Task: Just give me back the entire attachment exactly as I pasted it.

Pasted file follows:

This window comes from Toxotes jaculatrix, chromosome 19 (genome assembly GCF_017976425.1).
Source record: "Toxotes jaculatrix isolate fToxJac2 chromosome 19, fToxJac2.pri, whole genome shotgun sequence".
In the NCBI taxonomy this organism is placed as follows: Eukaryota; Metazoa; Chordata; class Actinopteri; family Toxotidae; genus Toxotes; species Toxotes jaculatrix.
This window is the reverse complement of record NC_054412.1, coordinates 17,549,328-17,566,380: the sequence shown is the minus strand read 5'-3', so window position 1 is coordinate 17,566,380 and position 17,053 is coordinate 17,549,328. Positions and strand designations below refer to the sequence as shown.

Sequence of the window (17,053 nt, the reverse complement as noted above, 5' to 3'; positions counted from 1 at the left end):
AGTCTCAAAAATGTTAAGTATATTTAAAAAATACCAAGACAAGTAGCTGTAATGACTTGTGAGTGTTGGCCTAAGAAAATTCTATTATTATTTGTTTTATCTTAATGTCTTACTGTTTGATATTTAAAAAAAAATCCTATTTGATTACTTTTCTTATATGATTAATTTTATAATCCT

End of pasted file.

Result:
This window comes from Toxotes jaculatrix, chromosome 19 (genome assembly GCF_017976425.1).
Source record: "Toxotes jaculatrix isolate fToxJac2 chromosome 19, fToxJac2.pri, whole genome shotgun sequence".
In the NCBI taxonomy this organism is placed as follows: Eukaryota; Metazoa; Chordata; class Actinopteri; family Toxotidae; genus Toxotes; species Toxotes jaculatrix.
This window is the reverse complement of record NC_054412.1, coordinates 17,549,328-17,566,380: the sequence shown is the minus strand read 5'-3', so window position 1 is coordinate 17,566,380 and position 17,053 is coordinate 17,549,328. Positions and strand designations below refer to the sequence as shown.

Sequence of the window (17,053 nt, the reverse complement as noted above, 5' to 3'; positions counted from 1 at the left end):
AGTCTCAAAAATGTTAAGTATATTTAAAAAATACCAAGACAAGTAGCTGTAATGACTTGTGAGTGTTGGCCTAAGAAAATTCTATTATTATTTGTTTTATCTTAATGTCTTACTGTTTGATATTTAAAAAAAAATCCTATTTGATTACTTTTCTTATATGATTAATTTTATAATCCT